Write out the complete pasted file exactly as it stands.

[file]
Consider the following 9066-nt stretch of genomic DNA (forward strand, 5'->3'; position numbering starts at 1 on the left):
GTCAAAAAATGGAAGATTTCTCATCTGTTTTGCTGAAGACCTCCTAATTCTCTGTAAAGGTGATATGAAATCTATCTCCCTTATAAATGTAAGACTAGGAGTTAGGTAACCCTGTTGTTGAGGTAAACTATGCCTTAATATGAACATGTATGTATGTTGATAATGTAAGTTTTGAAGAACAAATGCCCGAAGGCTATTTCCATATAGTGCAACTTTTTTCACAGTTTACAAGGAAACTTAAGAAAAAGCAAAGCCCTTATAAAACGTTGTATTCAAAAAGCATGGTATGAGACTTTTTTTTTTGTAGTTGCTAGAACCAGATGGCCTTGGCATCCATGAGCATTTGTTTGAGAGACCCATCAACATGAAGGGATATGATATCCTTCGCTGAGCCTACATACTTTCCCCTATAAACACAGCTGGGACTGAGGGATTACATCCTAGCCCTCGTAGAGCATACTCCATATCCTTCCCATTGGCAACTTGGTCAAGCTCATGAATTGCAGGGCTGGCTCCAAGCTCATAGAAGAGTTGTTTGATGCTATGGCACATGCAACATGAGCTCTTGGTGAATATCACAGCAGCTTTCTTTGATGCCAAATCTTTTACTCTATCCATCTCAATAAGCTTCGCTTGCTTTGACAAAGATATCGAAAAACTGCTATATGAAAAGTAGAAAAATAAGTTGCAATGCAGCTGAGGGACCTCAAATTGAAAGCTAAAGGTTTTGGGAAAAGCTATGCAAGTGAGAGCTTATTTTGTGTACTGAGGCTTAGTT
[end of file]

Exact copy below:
Consider the following 9066-nt stretch of genomic DNA (forward strand, 5'->3'; position numbering starts at 1 on the left):
GTCAAAAAATGGAAGATTTCTCATCTGTTTTGCTGAAGACCTCCTAATTCTCTGTAAAGGTGATATGAAATCTATCTCCCTTATAAATGTAAGACTAGGAGTTAGGTAACCCTGTTGTTGAGGTAAACTATGCCTTAATATGAACATGTATGTATGTTGATAATGTAAGTTTTGAAGAACAAATGCCCGAAGGCTATTTCCATATAGTGCAACTTTTTTCACAGTTTACAAGGAAACTTAAGAAAAAGCAAAGCCCTTATAAAACGTTGTATTCAAAAAGCATGGTATGAGACTTTTTTTTTTGTAGTTGCTAGAACCAGATGGCCTTGGCATCCATGAGCATTTGTTTGAGAGACCCATCAACATGAAGGGATATGATATCCTTCGCTGAGCCTACATACTTTCCCCTATAAACACAGCTGGGACTGAGGGATTACATCCTAGCCCTCGTAGAGCATACTCCATATCCTTCCCATTGGCAACTTGGTCAAGCTCATGAATTGCAGGGCTGGCTCCAAGCTCATAGAAGAGTTGTTTGATGCTATGGCACATGCAACATGAGCTCTTGGTGAATATCACAGCAGCTTTCTTTGATGCCAAATCTTTTACTCTATCCATCTCAATAAGCTTCGCTTGCTTTGACAAAGATATCGAAAAACTGCTATATGAAAAGTAGAAAAATAAGTTGCAATGCAGCTGAGGGACCTCAAATTGAAAGCTAAAGGTTTTGGGAAAAGCTATGCAAGTGAGAGCTTATTTTGTGTACTGAGGCTTAGTT